On Illumination and Mary, Part II

"'If he is still the Priest when he puts on his mask; perhaps he becomes a god while he wears it.'"

from Till We Have Faces by C.S. Lewis

In my previous post, I noted how the medieval convention of depicting everybody with tilted, humble heads made executing contemporary ideas and themes difficult. Different art styles come with different grammar, and you can only break so many rules.

Because of the history of this medium, I depict the Virgin Mary fairly often. I decided that if I was so sure that she was a goddess-like figure that achieves apotheosis, I should probably make illuminations of some regular goddesses first. It was springtime, and I was growing an in-ground garden for the first time. I was anxious about the earth, climate change, and crops in general, so I made a Ceres, in the scene in The Metamorphoses when she destroys the crops in her grief and anger.


 "Winter Ceres"  Gouache, gold ink,and ink on Pergamenata. 2018.

"Winter Ceres"

Gouache, gold ink,and ink on Pergamenata. 2018.


The cloth over the goddess' head made me think of C.S. Lewis' Till We Have Faces, and the idea that inhumanly beautiful gods would have to obscure themselves before appearing to mortals. So for the next piece, when Ceres restores the crops, I replaced her face with an orchid mask.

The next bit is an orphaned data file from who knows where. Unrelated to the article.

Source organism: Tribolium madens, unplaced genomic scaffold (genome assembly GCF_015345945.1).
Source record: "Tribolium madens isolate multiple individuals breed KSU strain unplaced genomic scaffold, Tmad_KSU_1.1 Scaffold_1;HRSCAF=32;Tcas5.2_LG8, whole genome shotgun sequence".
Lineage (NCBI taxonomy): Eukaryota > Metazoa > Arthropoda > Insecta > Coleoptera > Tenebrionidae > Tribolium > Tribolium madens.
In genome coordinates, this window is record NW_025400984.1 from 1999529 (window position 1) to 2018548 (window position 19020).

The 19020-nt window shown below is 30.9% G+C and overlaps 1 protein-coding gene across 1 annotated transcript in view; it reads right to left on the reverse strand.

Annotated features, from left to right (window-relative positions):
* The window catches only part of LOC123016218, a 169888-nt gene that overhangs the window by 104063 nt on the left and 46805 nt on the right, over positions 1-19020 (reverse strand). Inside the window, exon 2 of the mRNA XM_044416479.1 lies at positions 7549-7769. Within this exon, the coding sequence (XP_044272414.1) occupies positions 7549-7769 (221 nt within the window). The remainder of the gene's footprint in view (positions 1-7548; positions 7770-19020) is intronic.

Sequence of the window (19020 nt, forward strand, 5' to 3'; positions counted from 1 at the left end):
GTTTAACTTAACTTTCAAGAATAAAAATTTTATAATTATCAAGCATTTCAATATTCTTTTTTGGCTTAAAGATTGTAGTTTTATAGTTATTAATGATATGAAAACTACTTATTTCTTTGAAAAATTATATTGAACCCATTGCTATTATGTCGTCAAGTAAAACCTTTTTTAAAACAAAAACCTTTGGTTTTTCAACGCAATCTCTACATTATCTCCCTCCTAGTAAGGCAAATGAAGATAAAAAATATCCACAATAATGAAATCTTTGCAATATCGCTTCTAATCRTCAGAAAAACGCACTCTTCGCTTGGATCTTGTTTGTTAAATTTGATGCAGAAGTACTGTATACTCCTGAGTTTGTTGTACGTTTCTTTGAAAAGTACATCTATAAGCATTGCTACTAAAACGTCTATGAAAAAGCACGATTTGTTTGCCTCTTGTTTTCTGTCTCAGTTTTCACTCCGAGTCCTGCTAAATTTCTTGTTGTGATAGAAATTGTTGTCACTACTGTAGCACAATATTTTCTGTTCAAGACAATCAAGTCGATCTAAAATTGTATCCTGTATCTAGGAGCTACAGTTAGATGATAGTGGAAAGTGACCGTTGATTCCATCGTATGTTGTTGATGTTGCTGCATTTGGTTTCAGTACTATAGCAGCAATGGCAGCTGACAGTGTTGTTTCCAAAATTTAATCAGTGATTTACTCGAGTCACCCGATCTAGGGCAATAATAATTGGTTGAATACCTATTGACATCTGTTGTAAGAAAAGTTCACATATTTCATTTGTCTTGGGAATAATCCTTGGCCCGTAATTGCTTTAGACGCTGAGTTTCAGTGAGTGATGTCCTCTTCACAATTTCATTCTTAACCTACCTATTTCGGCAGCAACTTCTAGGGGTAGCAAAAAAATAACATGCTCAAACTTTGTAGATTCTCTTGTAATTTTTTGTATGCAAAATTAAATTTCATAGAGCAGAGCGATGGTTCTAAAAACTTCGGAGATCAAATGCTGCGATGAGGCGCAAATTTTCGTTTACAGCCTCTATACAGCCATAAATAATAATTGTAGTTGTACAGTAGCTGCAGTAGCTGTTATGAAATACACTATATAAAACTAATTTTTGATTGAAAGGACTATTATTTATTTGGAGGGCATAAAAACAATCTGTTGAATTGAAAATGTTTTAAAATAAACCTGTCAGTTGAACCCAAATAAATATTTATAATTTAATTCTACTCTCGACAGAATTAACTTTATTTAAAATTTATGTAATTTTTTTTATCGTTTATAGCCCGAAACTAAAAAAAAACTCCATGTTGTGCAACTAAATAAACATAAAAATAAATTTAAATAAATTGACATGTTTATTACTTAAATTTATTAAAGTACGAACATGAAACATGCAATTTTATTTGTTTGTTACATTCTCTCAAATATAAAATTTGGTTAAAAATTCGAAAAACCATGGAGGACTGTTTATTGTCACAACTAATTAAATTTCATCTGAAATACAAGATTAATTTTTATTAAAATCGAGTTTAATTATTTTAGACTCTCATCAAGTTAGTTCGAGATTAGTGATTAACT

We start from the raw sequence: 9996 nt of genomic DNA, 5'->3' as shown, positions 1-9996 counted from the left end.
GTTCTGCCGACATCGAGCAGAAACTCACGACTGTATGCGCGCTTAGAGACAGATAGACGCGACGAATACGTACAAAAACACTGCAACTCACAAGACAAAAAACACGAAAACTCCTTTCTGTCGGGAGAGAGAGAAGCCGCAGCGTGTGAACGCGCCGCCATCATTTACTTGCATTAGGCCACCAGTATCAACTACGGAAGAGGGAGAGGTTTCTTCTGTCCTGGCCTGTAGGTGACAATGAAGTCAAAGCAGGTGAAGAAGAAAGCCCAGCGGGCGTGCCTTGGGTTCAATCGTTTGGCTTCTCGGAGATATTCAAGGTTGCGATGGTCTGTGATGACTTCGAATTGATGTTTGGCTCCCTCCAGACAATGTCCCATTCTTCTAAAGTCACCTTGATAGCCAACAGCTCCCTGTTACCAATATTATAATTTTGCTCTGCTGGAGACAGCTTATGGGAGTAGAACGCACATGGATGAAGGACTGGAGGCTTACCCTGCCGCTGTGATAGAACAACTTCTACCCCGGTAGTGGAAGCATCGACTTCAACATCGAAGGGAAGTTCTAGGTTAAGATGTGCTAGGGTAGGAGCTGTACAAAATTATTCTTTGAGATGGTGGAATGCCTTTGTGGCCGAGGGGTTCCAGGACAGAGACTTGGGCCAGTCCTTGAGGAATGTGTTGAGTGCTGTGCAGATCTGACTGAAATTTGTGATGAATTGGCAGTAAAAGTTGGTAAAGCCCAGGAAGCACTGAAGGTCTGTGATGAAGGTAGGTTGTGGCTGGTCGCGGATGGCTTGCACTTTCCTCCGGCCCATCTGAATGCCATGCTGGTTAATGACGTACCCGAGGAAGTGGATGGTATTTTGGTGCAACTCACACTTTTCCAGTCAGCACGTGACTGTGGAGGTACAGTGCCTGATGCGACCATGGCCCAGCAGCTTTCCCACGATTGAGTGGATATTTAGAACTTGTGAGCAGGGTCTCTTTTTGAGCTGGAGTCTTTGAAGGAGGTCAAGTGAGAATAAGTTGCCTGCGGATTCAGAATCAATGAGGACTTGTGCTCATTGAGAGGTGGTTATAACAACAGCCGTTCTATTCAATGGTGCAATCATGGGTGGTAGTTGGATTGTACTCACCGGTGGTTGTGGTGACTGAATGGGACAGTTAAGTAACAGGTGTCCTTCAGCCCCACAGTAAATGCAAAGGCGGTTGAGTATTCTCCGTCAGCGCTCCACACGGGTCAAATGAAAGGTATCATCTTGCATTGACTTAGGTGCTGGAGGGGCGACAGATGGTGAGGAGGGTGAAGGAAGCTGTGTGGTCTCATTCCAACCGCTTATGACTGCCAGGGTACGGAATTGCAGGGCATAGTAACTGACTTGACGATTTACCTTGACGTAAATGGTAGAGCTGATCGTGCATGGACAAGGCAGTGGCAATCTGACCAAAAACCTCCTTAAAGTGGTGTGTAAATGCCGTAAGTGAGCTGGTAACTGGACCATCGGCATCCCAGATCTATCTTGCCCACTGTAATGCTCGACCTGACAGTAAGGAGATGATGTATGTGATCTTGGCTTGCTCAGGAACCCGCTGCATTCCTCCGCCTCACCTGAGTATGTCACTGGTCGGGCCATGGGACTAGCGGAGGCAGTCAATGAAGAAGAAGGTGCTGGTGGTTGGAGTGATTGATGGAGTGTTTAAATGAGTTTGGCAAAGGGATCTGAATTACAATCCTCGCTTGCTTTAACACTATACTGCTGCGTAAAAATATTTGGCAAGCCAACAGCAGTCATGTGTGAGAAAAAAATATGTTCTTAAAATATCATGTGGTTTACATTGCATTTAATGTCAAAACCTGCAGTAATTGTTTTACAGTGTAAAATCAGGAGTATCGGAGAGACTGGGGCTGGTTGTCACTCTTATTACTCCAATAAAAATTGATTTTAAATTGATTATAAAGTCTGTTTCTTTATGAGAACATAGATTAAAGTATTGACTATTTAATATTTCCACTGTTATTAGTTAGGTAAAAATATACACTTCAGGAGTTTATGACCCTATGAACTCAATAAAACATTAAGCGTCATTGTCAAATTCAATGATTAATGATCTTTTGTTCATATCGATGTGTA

"Winter Ceres"  Gouache, gold ink,and ink on Pergamenata. 2018.

"Winter Ceres"

Gouache, gold ink,and ink on Pergamenata. 2018.


Nonhuman heads and masks are hardly new ideas for gods and goddesses, but this was my first time really working with the concept. Obscured or partially obscured faces are scary and cool; Alexander McQueen used it in some of my favorite designs.

 Alexander McQueen, 2013

Alexander McQueen, 2013

 Alexander McQueen,  Joan of Arc,  1998

Alexander McQueen, Joan of Arc, 1998

So the solution for the medieval face problem turned out to be a sort of conceptual stew of "obscurity," "mystery," "masks," and "hey, this might be something to try." I'm looking forward to continuing the Greek Mythology series. See you then!